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Defining the role of the hook-up

For those tired of seeing women in Friday evening’s mascara on Saturday morning clanking down Commonwealth Avenue in four-inch stilettos on their walks of shame, this night was for them.’

Women of all ages refuted the ‘hook-up culture’ in an open panel discussion hosted by the Boston College Women’s Studies Center Thursday night.’

The ‘Hook-Up Generation’ was a part of BC’s ‘Love Your Body Week’ ‘-‘- a campaign that included a series of events designed to ‘promote body awareness and healthy body images.’

BC communications professor Pamela Lanutti and BC philosophy professor Mary Troxwell facilitated the discussion, which began with a student-made documentary featuring a woman asking students on campus to define a ‘hook-up.’

Audience members shared their respective definitions of a hook-up and, through a collaborative effort, defined ‘hook-up’ as exhibiting sexual behavior outside of a relationship with a mutual underlying understanding that no follow-up text message, call or email is necessary.

A level of sobriety or degree of former intimacy with the person were not ingredients of the audience’s college ‘hook-up’ formula.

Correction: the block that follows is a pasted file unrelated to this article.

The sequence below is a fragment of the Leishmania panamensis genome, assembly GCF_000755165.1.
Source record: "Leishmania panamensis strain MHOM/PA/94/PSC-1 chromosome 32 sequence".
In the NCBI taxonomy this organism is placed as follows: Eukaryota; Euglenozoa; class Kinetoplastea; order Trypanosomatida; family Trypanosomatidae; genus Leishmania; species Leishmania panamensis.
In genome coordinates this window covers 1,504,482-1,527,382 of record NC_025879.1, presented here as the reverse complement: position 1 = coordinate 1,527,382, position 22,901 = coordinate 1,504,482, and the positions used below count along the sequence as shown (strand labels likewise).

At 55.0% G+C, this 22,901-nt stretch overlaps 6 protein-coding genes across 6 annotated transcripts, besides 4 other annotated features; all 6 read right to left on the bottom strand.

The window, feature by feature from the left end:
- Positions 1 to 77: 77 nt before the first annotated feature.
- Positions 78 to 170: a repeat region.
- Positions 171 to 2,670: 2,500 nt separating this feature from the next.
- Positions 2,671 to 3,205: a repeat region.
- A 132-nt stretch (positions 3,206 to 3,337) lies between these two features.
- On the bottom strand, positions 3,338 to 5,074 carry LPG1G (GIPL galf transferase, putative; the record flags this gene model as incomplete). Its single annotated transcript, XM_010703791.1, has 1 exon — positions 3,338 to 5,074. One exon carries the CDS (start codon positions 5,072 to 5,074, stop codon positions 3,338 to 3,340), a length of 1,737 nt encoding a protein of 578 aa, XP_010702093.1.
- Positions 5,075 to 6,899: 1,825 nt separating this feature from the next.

‘Not hooking up makes you feel like you are outside the culture,’ Lanutti said.

BC senior Mariesther Knuth-Bouracee, who is writing her thesis on hooking-up, said she does not believe that casual sex is a negative thing.

‘It’s the social constructs that often give it a negative outcome,’ she said. ‘More communication between the males and females during sex would help clear up a lot of the negative issues related to hooking up.’

BC graduate student Autumn Parker said the rules of dating have evolved over time.

‘The expectation of dating is gone, it’s not like, the ’50s anymore,’ she said.’

The audience identified the disappearing date as the main frustration with the ‘hook-up culture.”

BC senior Chelsea Amengual said drinking fuels the tension between hooking-up and dating.

‘Alcohol erases the ability to care or feel bad about not caring for somebody you hooked up with,’ she said. ‘It is nearly impossible to engage in repeated sexual behavior with somebody and not have at least one person begin to develop romantic feelings.”

When the talk turned to allotting blame, most women in the audience were quick to lay responsibility on male immaturity. But Amanda Read, an intern for the Women’s Studies Program who helped coordinate the event, said it takes two to tango.

‘[Women] are responsible too,’ she said. ‘We need to take control and stop giving men what they want without getting what we want.’

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